Testing Game Theory
AbstractExperimentalists frequently claim that human subjects playing games in the laboratory violate such solution concepts as Nash equilibrium and subgame perfection. This claim is premature. What has been rejected are certain joint hypotheses about preferences, knowledge, and behavior. This note strives to clarify some issues in connection with laboratory experiments, from the viewpoint of non-cooperative game theory, and provides a sketch for a research program for experimental testing of game-theoretic solution concepts.
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Bibliographic InfoPaper provided by Stockholm School of Economics in its series Working Paper Series in Economics and Finance with number 382.
Length: 15 pages
Date of creation: 10 May 2000
Date of revision: 11 Jan 2001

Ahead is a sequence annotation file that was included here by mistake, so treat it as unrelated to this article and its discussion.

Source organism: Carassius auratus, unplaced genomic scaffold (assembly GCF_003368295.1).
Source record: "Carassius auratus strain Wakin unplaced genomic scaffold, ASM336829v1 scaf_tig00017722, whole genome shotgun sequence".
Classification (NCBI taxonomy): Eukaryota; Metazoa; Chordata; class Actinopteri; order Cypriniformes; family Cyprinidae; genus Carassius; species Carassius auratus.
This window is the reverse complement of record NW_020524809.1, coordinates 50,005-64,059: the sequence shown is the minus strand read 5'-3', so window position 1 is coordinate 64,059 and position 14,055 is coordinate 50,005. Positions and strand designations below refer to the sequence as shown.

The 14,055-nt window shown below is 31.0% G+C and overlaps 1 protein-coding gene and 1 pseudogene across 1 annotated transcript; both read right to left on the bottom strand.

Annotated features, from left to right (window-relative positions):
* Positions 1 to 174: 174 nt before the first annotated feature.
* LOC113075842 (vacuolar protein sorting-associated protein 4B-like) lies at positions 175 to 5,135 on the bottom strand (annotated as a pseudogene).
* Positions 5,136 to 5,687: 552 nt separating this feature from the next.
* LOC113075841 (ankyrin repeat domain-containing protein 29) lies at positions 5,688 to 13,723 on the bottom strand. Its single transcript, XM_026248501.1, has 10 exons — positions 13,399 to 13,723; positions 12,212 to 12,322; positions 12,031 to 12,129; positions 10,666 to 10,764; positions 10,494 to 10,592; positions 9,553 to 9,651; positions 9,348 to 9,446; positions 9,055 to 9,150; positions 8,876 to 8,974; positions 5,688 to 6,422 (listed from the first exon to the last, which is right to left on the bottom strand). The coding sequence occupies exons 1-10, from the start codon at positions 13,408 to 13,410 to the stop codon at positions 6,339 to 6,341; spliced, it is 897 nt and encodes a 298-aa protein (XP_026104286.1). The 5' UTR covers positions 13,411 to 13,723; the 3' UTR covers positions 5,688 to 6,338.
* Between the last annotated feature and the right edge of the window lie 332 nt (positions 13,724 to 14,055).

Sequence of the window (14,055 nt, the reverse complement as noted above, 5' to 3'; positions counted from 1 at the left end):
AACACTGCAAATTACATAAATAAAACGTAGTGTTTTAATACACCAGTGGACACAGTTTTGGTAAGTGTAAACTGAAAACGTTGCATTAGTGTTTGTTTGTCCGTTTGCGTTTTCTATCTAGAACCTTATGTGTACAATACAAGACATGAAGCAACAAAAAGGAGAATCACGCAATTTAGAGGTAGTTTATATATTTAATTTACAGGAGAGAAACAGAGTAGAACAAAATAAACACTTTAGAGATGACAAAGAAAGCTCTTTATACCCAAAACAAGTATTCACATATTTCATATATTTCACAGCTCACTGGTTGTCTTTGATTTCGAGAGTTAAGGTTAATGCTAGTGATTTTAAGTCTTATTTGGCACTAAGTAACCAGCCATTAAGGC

Publication status: Published in Advances in Understanding Strategic Behaviour: Game Theory, Experiments and Bounded Rationality. Essay in Honour of Werner Güth, Huck, S. (eds.), 2004, pages 85-104, Palgrave .
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Game theory; experiments;
Other versions of this item:
- A10 - General Economics and Teaching - - General Economics - - - General
- C70 - Mathematical and Quantitative Methods - - Game Theory and Bargaining Theory - - - General
- C72 - Mathematical and Quantitative Methods - - Game Theory and Bargaining Theory - - - Noncooperative Games
- C90 - Mathematical and Quantitative Methods - - Design of Experiments - - - General
This paper has been announced in the following NEP Reports:
- NEP-ALL-2000-05-22 (All new papers)
- NEP-EVO-2000-05-22 (Evolutionary Economics)
- NEP-EXP-2000-05-22 (Experimental Economics)
- NEP-GTH-2000-07-27 (Game Theory)
- NEP-IND-2000-05-22 (Industrial Organization)
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